The  1822  spec says that host's receivers should expect a  1  volt

peak-to-peak  signal,   centered   around   the   host's   ground.  Host

receivers  also must be able to tolerate at least 2.5 volts  of  common-

mode  noise.   Note  that,  for  the  IMP11As,  DEC  picked chips  which

exactly met the spec, i.e., 2.5 volts noise plus  0.5  volts  signal  in

either  the  plus or minus  direction  requires  an input  range  of  +-

3.0  volts.   The chips in that design have a maximum legal input  range

of  +-3 volts with respect to the PDP-11 ground.  Thus the DEC design is

a legal host interface according to 1822.

     By judicious grounding and other magic, we have  gotten  the  noise

down   to  less  than a volt.  The source was traced to our building UPS

system, which has some bad filter capacitors.  These will  be  replaced,

and  that  is  likely  to  remove the noise  source.  However, 1 volt of

induced noise is not unreasonable, and is also probably  fairly   common

in computer areas.  The UPS problem only makes  the  noise  occur  every

                              - 3 -

Hosts as Imps                                          April 1980

8  milliseconds,   whereas    more  traditional  noise  might  occur  at

intervals of seconds or minutes.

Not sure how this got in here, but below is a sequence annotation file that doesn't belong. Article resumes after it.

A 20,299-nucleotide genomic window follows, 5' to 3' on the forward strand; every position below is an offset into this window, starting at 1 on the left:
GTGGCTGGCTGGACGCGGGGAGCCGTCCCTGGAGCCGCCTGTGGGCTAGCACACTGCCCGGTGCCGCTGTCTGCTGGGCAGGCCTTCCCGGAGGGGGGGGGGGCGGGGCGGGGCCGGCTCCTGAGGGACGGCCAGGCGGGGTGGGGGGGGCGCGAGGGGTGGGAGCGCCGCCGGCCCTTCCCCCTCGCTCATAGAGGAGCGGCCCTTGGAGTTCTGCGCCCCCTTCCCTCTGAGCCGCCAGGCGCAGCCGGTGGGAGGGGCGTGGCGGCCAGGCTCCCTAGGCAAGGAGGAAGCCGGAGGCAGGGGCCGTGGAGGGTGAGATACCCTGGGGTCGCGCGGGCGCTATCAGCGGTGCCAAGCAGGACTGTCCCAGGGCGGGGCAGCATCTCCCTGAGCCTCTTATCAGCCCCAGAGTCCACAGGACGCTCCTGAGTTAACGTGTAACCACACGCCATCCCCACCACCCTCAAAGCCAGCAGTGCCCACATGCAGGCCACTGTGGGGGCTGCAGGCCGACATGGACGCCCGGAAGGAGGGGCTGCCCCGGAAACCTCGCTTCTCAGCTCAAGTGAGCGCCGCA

As of April 1980, the filter capacitors  have been replaced.   This

has  reduced  the  noise  somewhat.   We  have  learned however that UPS

systems can generate significant noise in normal operation.  This  noise

appears  on  the  input  side  fo  the  UPS  system;  the output side is

generally well filtered.  Computer equipment powered from the UPS output

will  not see any significant noise on its power; equipment powered from

non-UPS power will have the noise  present,  but  the  equipment  itself

typically  filters  the  power  enough  so that the logic power is noise


     The problem we have  been  investigating  appears  to  result  from

coupling  between  "1822" cables and power cables carrying non-UPS power

which also carries the noise spikes generated by the UPS system.


     With  the  1 volt noise, the PDP-11 and LSI-11 communication  still

doesn't work properly.  IMPTST reveals  occasional  errors.

     In  tracking  these  problems  down, we delved pretty  deeply  into

all  the pieces of the system, even down to the circuits used within the

                              - 4 -

Hosts as Imps                                          April 1980

driver/receiver chips.  In  the  IMP11A  receiver,  it appears  that  if

the  signal  level  exceeds  3 volts, the logic will get "confused", and

produce an inverted output.  However, with  1 volt  of  noise,  and  0.5